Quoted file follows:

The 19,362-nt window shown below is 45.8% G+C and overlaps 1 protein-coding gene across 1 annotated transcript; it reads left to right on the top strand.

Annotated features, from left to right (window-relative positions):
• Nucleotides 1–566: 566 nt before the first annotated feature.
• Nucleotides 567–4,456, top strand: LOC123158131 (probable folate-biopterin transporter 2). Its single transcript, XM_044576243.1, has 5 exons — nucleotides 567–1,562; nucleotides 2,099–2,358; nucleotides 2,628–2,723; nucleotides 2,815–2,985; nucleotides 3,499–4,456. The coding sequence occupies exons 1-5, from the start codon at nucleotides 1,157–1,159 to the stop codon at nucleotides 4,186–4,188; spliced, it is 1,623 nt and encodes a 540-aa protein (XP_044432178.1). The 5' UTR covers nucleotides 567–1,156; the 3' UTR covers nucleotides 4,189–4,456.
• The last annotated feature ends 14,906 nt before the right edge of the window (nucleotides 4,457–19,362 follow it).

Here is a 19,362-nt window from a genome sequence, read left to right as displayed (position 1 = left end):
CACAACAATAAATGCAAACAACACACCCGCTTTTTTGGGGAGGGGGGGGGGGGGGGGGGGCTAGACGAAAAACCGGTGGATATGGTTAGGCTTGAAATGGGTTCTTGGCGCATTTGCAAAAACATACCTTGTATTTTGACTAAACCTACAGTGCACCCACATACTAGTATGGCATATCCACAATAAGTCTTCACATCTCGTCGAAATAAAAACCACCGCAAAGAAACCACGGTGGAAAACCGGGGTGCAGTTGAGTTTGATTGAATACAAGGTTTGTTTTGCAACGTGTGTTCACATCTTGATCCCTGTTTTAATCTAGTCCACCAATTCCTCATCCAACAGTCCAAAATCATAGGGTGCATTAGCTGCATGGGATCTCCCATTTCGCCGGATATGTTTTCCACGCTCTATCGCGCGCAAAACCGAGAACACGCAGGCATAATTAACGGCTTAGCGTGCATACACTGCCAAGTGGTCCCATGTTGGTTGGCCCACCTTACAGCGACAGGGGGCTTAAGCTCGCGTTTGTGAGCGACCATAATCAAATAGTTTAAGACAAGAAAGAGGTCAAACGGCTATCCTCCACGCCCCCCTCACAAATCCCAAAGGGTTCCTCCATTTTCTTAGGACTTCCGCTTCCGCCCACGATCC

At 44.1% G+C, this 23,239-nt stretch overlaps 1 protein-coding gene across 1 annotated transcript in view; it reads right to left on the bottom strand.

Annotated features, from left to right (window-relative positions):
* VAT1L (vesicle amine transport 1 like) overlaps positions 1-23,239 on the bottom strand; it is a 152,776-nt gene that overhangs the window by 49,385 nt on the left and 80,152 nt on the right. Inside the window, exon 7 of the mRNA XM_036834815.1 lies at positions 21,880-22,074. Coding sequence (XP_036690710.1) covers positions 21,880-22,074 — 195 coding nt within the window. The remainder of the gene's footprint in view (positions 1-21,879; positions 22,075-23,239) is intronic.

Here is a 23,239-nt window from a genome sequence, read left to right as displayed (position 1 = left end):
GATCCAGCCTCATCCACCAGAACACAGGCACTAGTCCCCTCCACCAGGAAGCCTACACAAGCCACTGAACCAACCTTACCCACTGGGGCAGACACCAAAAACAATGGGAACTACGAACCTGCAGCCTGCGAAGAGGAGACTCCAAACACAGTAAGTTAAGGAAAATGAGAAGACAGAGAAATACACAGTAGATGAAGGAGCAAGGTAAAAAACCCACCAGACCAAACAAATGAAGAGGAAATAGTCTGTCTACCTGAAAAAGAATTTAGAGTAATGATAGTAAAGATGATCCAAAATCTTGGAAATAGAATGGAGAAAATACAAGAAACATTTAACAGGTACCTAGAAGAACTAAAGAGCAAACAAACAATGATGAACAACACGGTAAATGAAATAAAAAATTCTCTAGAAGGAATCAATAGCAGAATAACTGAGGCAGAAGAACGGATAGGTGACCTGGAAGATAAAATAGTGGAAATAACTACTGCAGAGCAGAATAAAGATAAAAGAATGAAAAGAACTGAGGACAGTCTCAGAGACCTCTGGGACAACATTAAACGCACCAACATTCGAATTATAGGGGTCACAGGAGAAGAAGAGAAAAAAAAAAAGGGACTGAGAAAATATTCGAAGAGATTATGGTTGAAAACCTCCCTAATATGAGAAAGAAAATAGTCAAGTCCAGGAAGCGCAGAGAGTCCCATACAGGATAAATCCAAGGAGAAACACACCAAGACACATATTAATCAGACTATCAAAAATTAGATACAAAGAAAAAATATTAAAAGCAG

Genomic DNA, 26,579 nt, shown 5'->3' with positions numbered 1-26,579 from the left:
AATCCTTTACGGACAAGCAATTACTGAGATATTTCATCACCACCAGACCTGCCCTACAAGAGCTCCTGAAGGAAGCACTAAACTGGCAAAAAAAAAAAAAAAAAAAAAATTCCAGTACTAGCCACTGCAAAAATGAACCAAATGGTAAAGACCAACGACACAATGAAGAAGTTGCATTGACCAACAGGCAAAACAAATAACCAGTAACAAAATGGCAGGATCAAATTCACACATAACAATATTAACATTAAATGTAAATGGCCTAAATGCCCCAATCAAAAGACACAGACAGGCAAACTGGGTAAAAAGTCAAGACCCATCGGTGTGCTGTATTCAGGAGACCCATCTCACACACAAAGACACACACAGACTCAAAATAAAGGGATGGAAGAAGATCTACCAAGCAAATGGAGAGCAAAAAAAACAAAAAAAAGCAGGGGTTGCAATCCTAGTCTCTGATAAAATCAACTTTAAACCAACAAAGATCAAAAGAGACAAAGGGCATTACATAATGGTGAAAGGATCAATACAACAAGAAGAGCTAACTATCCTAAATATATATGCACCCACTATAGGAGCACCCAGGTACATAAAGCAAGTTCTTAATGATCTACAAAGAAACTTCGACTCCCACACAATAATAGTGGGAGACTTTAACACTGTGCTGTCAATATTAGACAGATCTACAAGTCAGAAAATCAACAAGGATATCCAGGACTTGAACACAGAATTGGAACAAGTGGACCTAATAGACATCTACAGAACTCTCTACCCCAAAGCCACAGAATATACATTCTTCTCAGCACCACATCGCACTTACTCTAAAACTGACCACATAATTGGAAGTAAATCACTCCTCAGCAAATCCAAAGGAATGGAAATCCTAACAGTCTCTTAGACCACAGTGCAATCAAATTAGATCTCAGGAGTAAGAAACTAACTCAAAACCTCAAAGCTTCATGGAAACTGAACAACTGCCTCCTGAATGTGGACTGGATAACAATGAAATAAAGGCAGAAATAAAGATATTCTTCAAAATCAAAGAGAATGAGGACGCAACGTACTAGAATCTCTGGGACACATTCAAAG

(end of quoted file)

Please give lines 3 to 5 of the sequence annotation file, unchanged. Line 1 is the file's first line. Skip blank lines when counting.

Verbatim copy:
• Nucleotides 1–566: 566 nt before the first annotated feature.
• Nucleotides 567–4,456, top strand: LOC123158131 (probable folate-biopterin transporter 2). Its single transcript, XM_044576243.1, has 5 exons — nucleotides 567–1,562; nucleotides 2,099–2,358; nucleotides 2,628–2,723; nucleotides 2,815–2,985; nucleotides 3,499–4,456. The coding sequence occupies exons 1-5, from the start codon at nucleotides 1,157–1,159 to the stop codon at nucleotides 4,186–4,188; spliced, it is 1,623 nt and encodes a 540-aa protein (XP_044432178.1). The 5' UTR covers nucleotides 567–1,156; the 3' UTR covers nucleotides 4,189–4,456.
• The last annotated feature ends 14,906 nt before the right edge of the window (nucleotides 4,457–19,362 follow it).